Red wines also benefit from some of the heat that is released during fermentation, which is why many wineries not only age or mature their red wines in oak, but also ferment their reds in oak barrels as in the European tradition. Barrel fermentation and oak aging add a great deal of complexity and flavor to the red wine, as well as another dose of tannin from the wood tannin in oak. These two sources of tannin (black grape skins and oak barrels) give red wines greater aging potential than whites.
Many people confuse dryness (no sugar left after fermentation) with high tannin. When they say they don’t like dry red wine, they really mean they don’t like tannic or astringent wines. Acidity doesn’t seem to bother them as much since they like white wines and whites are usually higher in total acidity than red wines.
Nouveau and Whole Cluster Reds
For less tannic wines, winemakers have developed other types of winemaking, such as carbonic maceration or whole berry fermentation, the process used to make nouveau or "new" wines, such as Beaujolais Nouveau in France. Though how or why it works is still a mystery, nouveau wines are made from grapes that ferment while they are still whole and attached to their stems. They sit on top of fermenting crushed grapes, releasing carbon dioxide in closed containers. Nouveau wines can be made from any red grape, even Zinfandel in California, but they are always much grapier, more deeply purple and very much yeastier than normally fermented red wines made from the same grape variety.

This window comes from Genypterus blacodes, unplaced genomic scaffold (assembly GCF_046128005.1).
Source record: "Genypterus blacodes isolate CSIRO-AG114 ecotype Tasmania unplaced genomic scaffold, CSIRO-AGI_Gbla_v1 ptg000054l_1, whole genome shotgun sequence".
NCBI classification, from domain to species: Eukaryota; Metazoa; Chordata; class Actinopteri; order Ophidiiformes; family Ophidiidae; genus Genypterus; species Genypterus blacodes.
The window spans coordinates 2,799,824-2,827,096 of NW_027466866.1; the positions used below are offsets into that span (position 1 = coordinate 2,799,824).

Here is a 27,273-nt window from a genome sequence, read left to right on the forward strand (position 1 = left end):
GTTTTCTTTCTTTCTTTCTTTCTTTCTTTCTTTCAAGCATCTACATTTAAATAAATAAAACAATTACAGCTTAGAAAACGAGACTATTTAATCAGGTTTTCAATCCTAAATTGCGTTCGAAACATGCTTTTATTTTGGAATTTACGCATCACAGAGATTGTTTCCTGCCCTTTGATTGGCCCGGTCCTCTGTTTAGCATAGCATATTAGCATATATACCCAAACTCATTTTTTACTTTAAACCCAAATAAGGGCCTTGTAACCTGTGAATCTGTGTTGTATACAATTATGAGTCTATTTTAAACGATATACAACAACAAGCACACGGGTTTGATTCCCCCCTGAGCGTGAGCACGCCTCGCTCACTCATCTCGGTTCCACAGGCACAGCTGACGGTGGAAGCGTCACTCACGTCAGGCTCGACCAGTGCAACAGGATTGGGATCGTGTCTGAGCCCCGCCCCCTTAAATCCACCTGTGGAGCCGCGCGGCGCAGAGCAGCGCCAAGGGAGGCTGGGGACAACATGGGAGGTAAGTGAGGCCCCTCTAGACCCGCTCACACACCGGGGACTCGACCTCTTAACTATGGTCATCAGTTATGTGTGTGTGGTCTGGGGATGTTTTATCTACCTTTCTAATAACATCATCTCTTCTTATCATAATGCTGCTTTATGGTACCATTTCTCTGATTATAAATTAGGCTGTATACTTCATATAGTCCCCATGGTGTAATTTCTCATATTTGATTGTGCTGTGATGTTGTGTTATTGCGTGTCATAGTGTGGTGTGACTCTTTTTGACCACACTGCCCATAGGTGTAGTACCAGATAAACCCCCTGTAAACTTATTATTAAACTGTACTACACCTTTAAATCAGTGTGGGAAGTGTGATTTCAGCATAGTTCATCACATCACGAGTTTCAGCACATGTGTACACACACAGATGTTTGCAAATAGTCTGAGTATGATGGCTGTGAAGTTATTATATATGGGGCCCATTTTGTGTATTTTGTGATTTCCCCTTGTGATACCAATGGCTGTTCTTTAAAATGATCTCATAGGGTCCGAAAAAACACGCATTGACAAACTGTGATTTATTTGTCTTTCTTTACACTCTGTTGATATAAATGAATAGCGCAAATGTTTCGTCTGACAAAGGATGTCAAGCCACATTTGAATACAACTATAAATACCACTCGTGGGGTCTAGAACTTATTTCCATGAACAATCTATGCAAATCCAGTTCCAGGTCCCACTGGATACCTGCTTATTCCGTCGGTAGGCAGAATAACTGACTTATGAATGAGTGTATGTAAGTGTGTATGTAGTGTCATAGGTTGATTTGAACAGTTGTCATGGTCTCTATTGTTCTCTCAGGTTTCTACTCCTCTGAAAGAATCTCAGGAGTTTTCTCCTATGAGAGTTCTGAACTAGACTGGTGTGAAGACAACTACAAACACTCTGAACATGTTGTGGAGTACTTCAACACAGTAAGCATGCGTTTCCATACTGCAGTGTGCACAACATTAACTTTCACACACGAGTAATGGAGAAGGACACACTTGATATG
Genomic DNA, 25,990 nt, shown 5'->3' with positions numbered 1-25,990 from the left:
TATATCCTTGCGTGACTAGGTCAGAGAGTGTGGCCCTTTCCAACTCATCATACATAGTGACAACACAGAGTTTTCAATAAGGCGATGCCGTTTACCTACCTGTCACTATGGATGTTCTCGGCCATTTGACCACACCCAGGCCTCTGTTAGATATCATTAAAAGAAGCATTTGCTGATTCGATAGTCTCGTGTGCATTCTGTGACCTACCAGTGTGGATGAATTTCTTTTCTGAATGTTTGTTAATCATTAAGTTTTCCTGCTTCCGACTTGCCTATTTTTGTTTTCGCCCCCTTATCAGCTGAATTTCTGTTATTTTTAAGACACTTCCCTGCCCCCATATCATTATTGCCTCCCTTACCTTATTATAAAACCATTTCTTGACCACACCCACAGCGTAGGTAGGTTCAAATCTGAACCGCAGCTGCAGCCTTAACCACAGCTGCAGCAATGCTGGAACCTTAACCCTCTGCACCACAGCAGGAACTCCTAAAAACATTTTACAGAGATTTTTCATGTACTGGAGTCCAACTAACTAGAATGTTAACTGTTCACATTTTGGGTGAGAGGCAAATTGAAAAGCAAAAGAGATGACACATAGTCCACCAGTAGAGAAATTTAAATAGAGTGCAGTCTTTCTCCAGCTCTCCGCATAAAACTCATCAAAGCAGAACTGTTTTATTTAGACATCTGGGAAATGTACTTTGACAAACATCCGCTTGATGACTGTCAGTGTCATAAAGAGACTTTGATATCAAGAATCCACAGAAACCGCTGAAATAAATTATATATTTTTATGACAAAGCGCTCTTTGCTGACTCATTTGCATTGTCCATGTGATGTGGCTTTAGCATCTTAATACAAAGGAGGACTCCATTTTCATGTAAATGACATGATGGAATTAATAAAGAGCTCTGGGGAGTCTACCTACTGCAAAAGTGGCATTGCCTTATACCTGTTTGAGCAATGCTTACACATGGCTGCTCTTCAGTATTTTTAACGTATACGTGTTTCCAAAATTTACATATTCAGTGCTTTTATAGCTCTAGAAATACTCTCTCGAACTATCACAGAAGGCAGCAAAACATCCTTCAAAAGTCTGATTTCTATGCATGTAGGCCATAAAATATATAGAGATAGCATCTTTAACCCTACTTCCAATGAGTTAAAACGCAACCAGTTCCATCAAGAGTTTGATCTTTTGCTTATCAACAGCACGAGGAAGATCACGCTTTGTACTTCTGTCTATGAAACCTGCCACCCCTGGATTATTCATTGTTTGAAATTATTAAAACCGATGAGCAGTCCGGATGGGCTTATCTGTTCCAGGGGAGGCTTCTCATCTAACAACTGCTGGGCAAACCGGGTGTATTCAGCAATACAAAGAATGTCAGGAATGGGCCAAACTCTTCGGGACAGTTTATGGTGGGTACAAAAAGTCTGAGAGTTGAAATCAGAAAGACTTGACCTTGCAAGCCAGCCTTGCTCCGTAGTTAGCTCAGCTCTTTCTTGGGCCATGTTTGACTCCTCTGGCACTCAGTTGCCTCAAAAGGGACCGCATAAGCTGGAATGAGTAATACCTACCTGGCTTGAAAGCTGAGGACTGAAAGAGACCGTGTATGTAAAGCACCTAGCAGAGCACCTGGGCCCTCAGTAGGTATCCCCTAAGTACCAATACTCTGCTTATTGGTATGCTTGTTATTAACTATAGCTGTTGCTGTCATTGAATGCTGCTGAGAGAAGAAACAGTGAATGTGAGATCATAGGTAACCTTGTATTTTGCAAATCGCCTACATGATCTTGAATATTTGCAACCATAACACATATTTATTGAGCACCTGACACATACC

Nouveau wine is made in just a few days, and then rushed to market. We receive Beaujolais Nouveau before our traditional Thanksgiving turkey dinner in November every year, and the nouveau red is a perfect complement to the meal.
Other modern winemaking techniques for making less tannic, fruitier reds include whole cluster fermentation of Pinot Noir, once widely practiced in Burgundy, which is a popular technique today in Oregon. Instead of de-stemming the grapes and fermenting just the grape must of juice and skins, these fruitier Pinot Noirs are made using the entire cluster of grapes and stems during fermentation. Of course, most winemakers agree that using too many stems will make the wine taste too green or bitter and tannic. So a delicate balance is called for, like in any winemaking decision; for example, some of the wine in a batch may be whole cluster fermented, but the majority may not be for this reason.